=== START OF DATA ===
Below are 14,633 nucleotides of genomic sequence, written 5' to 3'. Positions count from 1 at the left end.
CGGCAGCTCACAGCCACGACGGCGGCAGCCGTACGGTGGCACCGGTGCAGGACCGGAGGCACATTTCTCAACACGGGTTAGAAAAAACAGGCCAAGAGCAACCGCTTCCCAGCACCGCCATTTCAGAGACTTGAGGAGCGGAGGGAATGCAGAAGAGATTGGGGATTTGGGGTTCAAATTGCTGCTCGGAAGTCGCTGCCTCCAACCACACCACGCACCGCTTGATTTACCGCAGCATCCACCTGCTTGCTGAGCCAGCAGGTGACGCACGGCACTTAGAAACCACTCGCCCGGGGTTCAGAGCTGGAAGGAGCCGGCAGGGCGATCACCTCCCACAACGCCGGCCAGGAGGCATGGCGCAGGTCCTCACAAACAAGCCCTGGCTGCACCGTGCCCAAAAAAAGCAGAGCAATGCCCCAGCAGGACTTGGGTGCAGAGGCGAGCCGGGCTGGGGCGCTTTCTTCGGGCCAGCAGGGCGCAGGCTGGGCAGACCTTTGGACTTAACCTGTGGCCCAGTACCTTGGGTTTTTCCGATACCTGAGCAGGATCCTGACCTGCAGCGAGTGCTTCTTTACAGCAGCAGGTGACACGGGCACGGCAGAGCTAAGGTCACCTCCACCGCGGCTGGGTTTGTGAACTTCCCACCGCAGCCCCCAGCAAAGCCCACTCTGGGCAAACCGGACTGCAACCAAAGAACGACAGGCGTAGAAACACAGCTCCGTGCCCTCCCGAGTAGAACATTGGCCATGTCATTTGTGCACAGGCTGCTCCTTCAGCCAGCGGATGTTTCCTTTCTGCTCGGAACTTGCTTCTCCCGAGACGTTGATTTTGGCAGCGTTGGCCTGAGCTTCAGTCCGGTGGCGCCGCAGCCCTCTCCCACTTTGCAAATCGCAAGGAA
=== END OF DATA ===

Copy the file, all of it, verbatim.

Below are 14,633 nucleotides of genomic sequence, written 5' to 3'. Positions count from 1 at the left end.
CGGCAGCTCACAGCCACGACGGCGGCAGCCGTACGGTGGCACCGGTGCAGGACCGGAGGCACATTTCTCAACACGGGTTAGAAAAAACAGGCCAAGAGCAACCGCTTCCCAGCACCGCCATTTCAGAGACTTGAGGAGCGGAGGGAATGCAGAAGAGATTGGGGATTTGGGGTTCAAATTGCTGCTCGGAAGTCGCTGCCTCCAACCACACCACGCACCGCTTGATTTACCGCAGCATCCACCTGCTTGCTGAGCCAGCAGGTGACGCACGGCACTTAGAAACCACTCGCCCGGGGTTCAGAGCTGGAAGGAGCCGGCAGGGCGATCACCTCCCACAACGCCGGCCAGGAGGCATGGCGCAGGTCCTCACAAACAAGCCCTGGCTGCACCGTGCCCAAAAAAAGCAGAGCAATGCCCCAGCAGGACTTGGGTGCAGAGGCGAGCCGGGCTGGGGCGCTTTCTTCGGGCCAGCAGGGCGCAGGCTGGGCAGACCTTTGGACTTAACCTGTGGCCCAGTACCTTGGGTTTTTCCGATACCTGAGCAGGATCCTGACCTGCAGCGAGTGCTTCTTTACAGCAGCAGGTGACACGGGCACGGCAGAGCTAAGGTCACCTCCACCGCGGCTGGGTTTGTGAACTTCCCACCGCAGCCCCCAGCAAAGCCCACTCTGGGCAAACCGGACTGCAACCAAAGAACGACAGGCGTAGAAACACAGCTCCGTGCCCTCCCGAGTAGAACATTGGCCATGTCATTTGTGCACAGGCTGCTCCTTCAGCCAGCGGATGTTTCCTTTCTGCTCGGAACTTGCTTCTCCCGAGACGTTGATTTTGGCAGCGTTGGCCTGAGCTTCAGTCCGGTGGCGCCGCAGCCCTCTCCCACTTTGCAAATCGCAAGGAA